The amalgamator 10 has a casing comprising a base plate 15 and housing parts 17 and 18 attached to the base plate by screws, these parts being of molded plastic. The main housing part is a hollow molding 17 the cross-sectional shape of the main part of which is shown at 17a in FIG. 3. Ths molding 17 however has a recessed front portion 17b occupying a left hand side part of the molding as shown in FIG. 2, and also as shown in FIG. 2 the right hand side of the molding has a raised rear platform portion 17c. The recessed portion 17b has a rectangular cutout area at the base thereof, the outline of which is shown in FIG. 2, and which receives a separate molded tray part 18 supported by pillars 18a directly from the base plate, so that the molding 17 can be removed from the base plate while leaving tray part 18 in place. Above and to the rear of the tray part 18 the recessed part 17b of the main body molding is provided with an aperture 20 for the amalgamator arm.
At the top center of the recessed portion 17b is a further small recess 23, the ends of which provide sockets for hinge means 24 used to mount a curved lid 25. This lid has a top and front portion having the shape indicated in FIG. 3, and also has a side portion arranged substantially to close the left hand side of the recess 17b, so that when the lid is closed as in FIG. 3 it forms an enclosure with the recess 17b and the tray 18 and which surrounds a capsule 28 held by a capsule holder described below. The lower edge of the lid when closed is spaced slightly from the front of molding 17, so that air inlet means is provided between the lid and the molding 17 for a purpose to be described. The lid can be moved to the open position shown in FIG. 2 allowing free access to the recessed portion 17b, and is of transparent plastics to allow the capsule to be seen when the lid is closed.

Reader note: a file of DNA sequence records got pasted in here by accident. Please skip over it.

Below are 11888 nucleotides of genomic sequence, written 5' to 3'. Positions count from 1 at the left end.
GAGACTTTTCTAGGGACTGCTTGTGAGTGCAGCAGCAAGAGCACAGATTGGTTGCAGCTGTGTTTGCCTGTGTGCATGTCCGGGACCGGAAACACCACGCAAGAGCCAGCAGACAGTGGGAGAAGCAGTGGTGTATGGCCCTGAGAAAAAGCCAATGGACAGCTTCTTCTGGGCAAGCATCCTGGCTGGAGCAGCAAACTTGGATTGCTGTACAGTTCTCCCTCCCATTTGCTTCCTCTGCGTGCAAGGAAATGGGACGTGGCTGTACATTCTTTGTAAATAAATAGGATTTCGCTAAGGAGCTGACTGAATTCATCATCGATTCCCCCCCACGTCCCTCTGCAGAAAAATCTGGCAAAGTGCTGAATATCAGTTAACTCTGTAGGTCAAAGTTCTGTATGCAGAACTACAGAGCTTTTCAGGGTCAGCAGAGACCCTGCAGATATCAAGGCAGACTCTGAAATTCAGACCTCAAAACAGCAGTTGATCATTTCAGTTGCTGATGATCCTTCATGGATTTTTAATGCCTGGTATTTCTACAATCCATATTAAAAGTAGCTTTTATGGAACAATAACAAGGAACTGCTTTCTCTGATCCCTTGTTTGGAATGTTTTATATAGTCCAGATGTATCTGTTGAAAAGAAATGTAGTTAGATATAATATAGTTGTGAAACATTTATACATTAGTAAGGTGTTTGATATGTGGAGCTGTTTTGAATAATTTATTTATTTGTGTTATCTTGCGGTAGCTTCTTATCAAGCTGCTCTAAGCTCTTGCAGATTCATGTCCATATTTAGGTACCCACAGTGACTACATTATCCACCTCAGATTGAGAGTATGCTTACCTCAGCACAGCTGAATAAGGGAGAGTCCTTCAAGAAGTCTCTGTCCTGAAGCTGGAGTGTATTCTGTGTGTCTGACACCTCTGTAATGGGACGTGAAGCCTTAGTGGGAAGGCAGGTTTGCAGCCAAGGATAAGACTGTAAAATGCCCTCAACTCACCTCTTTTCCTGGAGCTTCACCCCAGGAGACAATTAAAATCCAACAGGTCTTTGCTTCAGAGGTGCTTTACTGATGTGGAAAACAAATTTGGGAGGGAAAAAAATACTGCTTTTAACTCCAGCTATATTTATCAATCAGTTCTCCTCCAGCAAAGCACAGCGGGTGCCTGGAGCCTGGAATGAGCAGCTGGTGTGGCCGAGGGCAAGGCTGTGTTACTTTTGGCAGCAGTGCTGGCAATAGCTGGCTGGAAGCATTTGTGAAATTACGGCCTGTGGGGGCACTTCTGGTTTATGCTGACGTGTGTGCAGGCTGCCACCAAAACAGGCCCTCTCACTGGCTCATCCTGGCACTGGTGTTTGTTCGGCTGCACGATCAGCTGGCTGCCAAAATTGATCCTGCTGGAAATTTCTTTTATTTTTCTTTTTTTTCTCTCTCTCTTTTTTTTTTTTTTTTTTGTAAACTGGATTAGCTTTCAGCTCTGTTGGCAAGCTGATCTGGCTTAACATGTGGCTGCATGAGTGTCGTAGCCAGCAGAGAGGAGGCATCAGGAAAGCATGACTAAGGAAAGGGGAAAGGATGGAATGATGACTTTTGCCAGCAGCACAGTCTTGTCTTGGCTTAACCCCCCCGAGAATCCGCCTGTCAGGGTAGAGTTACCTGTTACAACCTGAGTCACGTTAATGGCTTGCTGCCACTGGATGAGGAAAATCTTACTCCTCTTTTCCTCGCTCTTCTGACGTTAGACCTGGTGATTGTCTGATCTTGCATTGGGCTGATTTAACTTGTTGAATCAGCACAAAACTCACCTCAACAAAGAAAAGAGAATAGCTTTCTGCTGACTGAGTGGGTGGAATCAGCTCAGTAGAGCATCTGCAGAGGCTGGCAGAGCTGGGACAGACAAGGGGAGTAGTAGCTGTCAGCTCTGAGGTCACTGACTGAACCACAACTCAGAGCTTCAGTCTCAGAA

The tray 18, forming the base of the amalgamation enclosure, has a concave upper surface with a central drainhole 29 at its lowest point. This drainhole 29 is directly above an outlet port 15a in the base plate 15, so that any mercury spilled within the enclosure can pass from drainhole 29 and down through outlet 15a.
The raised rear platform portion 17c of the casing has a rectangular recessed area intended to provide a resting place for a measuring and dispensing apparatus for the amalgam mixture. This apparatus is shown at 30 in FIG. 1, and is a standard item which is described in detail in Canadian Pat. No. 842,637, issued May 26, 1970 to General Refineries Inc. The dispensing apparatus 30 has means for receiving silver alloy pellets, and mercury, and for dispensing correct quantities of these into a capsule 28 before this is loaded into the amalgamator. Dispensing apparatus of this kind frequently drips small amounts of mercury, and for this purpose the platform portion 17c is provided with a recessed area 32 at the left hand side, having a drainhole 33 at its center leading to an internal nipple in the casing to which is connected a plastic drain tube 35, shown in FIG. 3. This drain tube 35 slopes downwardly and has its outer end close to or within the outlet 15a, so that any mercury spilled from the dispensing apparatus also goes to this outlet.
The casing just described is substantially sealed except for the aperture 20, and the drainholes 29 and 33 referred to, and the outlet 15a.
Also all exterior surfaces of the casing are smooth and rounded for easy cleaning and removal of any spilled mercury.
A rear portion of the base plate 15 carries a spring mounting plate 40 which carries at its right hand end an electric motor 41. The left hand end of the motor has a spindle 42 which is angled and eccentric to the rotary axis of the motor, and which is rotatable within a sleeve portion 44a of a capsule holder arm 44.. Arm 44 projects fowardly from the motor through the aperture 20 of the casing and into the enclosure under the lid 25. The capsule holder arm is limited against rotation on the spindle by means of upper and lower springs 46, the lower spring being connected to the plate 40 and the upper spring being connected to a support rod 47 having its lower end carried by plate 40. The forward end of the arm 44 has a capsule holder 44b which is identical to that described in our U.S. Pat. No. 4,074,900. This capsule holder holds the capsule 28 in a firm manner while vibrating the capsule within the enclosure under lid 25, the eccentric and angled nature of the spindle 42 causing the capsule to move with a figure 8 movement as is already known in the amalgamator art. As described in our the aforesaid U.S. Pat. No. 4,074,900, the capsule holder 44b is specially designed to hold the capsule very firmly while allowing this to be easily inserted and removed.